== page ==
James Shalhoub: We did our typical decision-making analysis, but it also came from a more personal place as well. Before I joined Colin at Innovation Department, I was working on Wall Street and was kind of going through my own personal health and wellness journey after experiencing that typical Wall Street grind. After joining Innovation Department and working on the WellPath, I was also working on the Pet Focus newsletter. It occurred to me that if we are giving our dogs birthday parties and Instagram accounts, then people will also probably want to hold their pets to the same standards of wellness and nutrition. The more I looked into that and spoke to our most engaged email subscribers, I looked into the actual category itself and realize that there was so much we could do into building a premium product and brand.  We became excited about not only the market opportunity that that decision making framework showed us, but that we could build a real brand around it and make something that was going to make pet parents and actually pets, in this case, happy and healthy.

Knox:  Why have major players in the Pet Food space missed the opportunity that you have seen with Finn?

Shalhoub: I think many of them are now so far removed from their end customer that they are losing sight of the importance and value of speaking with them. And in this case, the end customer is actually the pet itself, which the kind of big companies have also lost sight of. And while they have a lot of corporate strategy groups and people speaking with market research firms that giving them this information, ultimately we literally went to dog parks. We spoke with other dog owners to see how their approach to pet parenting has changed.

Darretta: Our content community focus means that we have that one-to-one relationships through hundreds of thousands of people who read our newsletter. Our products were developed in partnership with a hundred thousand subscribers that the Finn Newsletter had before we ever went into the product development life cycle. We started asking them what was important to them, what delivery methods were important to them, what flavors their pets wanted. It was a truly born, not just from of us sitting locked away in a room, but born out of a partnership with our community. Because of the traditional distribution model in CPG, which hasn’t been direct to consumer or community focused, it means these traditional players have not developed that muscle in the same way that startups like ours have.

Knox: With Finn launching during COVID, were there any unanticipated Second Order Consequences?

Shalhoub: Like many companies there were definitely some supply chain setbacks that came as a result of COVID-19. But we also saw a rise of dog ownership during COVID-19 that made us more excited and more energized about getting the brand out there as much as possible. It also changed the way that we approached the launch. Success for Finn is to help pets everywhere live healthy and happy, and our supplements and wellness products absolutely help, but we knew that there was so much more we could do. In the early days of COVID, I was speaking with a several different foster shelters where the staff was trying to deal with the good problem that everybody was starting to foster and adopt dogs. So now Finn is looking for ways to engage this new out-sized roster of foster pet parents out there. Knowing there was so much more that we could do, I wanted to work with these foster shelters and help us mutually achieve our missions.  We have started to donate product to foster shelters for their animals, but also as gifts to foster parents to keep them excited and active and engaged. And we often pair that product donation with monetary donation as well in our broader mission of just helping pets everywhere live healthy and happy.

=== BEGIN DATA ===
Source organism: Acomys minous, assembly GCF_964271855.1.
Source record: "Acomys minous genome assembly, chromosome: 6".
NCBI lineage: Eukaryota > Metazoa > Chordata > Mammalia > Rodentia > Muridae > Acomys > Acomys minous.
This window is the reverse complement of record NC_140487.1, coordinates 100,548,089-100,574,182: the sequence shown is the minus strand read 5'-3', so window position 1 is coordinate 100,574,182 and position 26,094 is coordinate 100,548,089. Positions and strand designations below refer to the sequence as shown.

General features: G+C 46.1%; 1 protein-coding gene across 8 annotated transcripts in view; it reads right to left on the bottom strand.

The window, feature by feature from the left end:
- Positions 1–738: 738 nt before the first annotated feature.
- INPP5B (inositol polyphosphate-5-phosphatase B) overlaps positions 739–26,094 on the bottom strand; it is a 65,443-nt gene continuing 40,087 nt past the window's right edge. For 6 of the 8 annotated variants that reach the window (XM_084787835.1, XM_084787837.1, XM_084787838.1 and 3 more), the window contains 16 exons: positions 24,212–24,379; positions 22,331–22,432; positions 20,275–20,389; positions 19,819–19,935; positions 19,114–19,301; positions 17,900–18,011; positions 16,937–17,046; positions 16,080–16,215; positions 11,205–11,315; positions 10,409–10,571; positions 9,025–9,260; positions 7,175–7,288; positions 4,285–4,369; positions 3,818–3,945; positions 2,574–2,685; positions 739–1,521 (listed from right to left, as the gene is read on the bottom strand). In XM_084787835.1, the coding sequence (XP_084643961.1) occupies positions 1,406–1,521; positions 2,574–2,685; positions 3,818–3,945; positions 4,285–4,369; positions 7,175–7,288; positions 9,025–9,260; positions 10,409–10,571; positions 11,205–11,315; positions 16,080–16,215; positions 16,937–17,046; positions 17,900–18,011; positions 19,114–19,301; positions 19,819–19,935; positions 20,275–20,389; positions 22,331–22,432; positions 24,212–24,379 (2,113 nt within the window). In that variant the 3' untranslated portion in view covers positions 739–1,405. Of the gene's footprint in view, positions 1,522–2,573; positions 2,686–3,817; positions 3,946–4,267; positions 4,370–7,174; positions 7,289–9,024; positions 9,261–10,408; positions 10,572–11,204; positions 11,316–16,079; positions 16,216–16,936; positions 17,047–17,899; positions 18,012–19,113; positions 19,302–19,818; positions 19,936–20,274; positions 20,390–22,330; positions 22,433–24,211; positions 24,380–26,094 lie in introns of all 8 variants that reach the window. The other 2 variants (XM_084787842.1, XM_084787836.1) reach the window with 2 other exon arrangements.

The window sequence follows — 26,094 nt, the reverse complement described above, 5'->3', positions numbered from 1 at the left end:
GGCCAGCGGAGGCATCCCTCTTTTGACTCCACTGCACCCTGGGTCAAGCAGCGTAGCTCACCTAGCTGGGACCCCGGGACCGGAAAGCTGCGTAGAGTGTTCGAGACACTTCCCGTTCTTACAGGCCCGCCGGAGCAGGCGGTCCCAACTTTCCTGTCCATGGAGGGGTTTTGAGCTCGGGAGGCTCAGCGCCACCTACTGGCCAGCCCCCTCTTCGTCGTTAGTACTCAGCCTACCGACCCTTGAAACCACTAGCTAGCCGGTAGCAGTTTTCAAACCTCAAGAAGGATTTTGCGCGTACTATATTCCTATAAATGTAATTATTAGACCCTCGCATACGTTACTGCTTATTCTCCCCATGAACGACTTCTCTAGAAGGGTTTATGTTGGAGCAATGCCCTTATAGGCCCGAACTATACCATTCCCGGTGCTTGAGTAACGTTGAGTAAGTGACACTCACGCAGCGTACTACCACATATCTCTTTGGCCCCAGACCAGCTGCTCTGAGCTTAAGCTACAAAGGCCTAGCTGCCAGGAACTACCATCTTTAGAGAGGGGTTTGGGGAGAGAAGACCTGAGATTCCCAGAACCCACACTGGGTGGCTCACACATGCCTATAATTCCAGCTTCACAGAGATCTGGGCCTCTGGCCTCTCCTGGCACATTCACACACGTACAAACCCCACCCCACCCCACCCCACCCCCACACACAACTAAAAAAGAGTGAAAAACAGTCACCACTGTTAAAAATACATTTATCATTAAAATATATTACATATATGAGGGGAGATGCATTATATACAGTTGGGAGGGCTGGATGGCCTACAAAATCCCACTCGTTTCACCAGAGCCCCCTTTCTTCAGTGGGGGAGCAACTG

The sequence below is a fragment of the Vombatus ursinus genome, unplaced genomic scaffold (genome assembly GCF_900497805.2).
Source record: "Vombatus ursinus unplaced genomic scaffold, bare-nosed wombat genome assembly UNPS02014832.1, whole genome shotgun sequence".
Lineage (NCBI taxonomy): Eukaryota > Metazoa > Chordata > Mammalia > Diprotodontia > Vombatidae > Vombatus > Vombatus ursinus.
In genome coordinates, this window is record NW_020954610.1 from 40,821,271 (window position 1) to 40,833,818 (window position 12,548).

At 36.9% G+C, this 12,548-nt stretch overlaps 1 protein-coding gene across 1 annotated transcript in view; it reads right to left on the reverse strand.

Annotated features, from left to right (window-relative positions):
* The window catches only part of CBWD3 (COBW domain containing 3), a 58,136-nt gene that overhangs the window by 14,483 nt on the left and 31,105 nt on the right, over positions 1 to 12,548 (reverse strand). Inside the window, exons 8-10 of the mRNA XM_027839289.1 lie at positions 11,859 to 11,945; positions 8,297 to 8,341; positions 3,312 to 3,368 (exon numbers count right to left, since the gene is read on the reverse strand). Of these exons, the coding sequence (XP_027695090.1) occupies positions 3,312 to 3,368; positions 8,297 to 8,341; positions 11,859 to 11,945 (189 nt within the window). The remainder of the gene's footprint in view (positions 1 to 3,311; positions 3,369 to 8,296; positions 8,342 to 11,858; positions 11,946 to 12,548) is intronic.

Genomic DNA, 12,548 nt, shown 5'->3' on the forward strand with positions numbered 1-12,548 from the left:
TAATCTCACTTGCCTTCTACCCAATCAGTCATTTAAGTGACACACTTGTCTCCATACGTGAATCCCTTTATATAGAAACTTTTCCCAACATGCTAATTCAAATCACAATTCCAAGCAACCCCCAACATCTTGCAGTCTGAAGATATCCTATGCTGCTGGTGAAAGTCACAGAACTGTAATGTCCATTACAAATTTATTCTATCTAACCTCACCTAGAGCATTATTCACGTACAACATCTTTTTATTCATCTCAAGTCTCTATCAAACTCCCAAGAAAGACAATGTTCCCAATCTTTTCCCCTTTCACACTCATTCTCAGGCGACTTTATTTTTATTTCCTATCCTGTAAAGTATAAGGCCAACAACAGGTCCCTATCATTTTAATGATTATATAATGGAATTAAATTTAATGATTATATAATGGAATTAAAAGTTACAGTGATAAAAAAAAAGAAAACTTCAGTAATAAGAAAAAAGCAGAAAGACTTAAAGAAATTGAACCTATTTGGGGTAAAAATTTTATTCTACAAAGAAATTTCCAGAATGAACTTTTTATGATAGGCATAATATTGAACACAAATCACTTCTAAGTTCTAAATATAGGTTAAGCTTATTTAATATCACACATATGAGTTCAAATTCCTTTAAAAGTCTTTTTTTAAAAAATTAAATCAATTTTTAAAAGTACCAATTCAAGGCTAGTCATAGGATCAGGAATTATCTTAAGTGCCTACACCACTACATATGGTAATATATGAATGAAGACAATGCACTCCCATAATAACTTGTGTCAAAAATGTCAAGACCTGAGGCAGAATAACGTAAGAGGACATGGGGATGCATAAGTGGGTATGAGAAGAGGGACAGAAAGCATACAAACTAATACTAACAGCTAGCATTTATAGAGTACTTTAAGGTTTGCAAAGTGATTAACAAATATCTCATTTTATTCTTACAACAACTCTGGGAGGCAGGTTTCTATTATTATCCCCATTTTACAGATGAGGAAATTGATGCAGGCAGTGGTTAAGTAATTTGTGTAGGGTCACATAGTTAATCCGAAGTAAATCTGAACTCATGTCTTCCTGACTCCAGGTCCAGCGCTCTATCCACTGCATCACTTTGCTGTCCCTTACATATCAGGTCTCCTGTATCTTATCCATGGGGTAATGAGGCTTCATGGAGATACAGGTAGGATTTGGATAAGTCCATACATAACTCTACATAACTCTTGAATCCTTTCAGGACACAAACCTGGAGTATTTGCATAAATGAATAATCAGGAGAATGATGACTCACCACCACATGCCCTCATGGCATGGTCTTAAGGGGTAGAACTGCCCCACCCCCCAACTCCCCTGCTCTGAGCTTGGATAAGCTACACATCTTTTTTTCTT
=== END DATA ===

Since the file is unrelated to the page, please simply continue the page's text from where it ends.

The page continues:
Knox: Where do you think the next five years is going to take us when it comes to the invention of brands, the growing of brands and the consumer space in general?

Darretta: I believe that the early Direct to Consumer, the Caspers of the world, were building models were the messaging was “instead of going the traditional retail route where you are going to spend 2X the cost, we are going to sell it to direct.” That was the value proposition. It was more cost oriented of you are going to get the same quality product and you are going to get it cheaper because we are cutting out the middleman in the form of the retailer. And that was a really compelling message. Warby, Casper, and Dollar Shave Club all built companies worth hundreds of millions of dollars. But that ship has largely sailed. There is not going to be many more of those, “Hey, we’re just disintermediating somebody” businesses.

I think what that means now is brand and product are going to matter ultimately a lot more. Either you have to have real product innovation or you are going to really connect with the community around your product.  I think this most successful brands that we’re going to see are brands that have figured out a way to really capture people’s imagination. They will build a community of people that really love it. And I think the big winners will be the people who can seize on that. And that alchemy is a significantly more complicated and challenging formulation to create than simply, “We’re just going to be able to sell you the same thing you used to buy, but cheaper.” There’s going to be a lot more art than purely science going forward. And people are going to have to figure out new ways to connect with their individual consumers that extend beyond just Facebook and Instagram ads.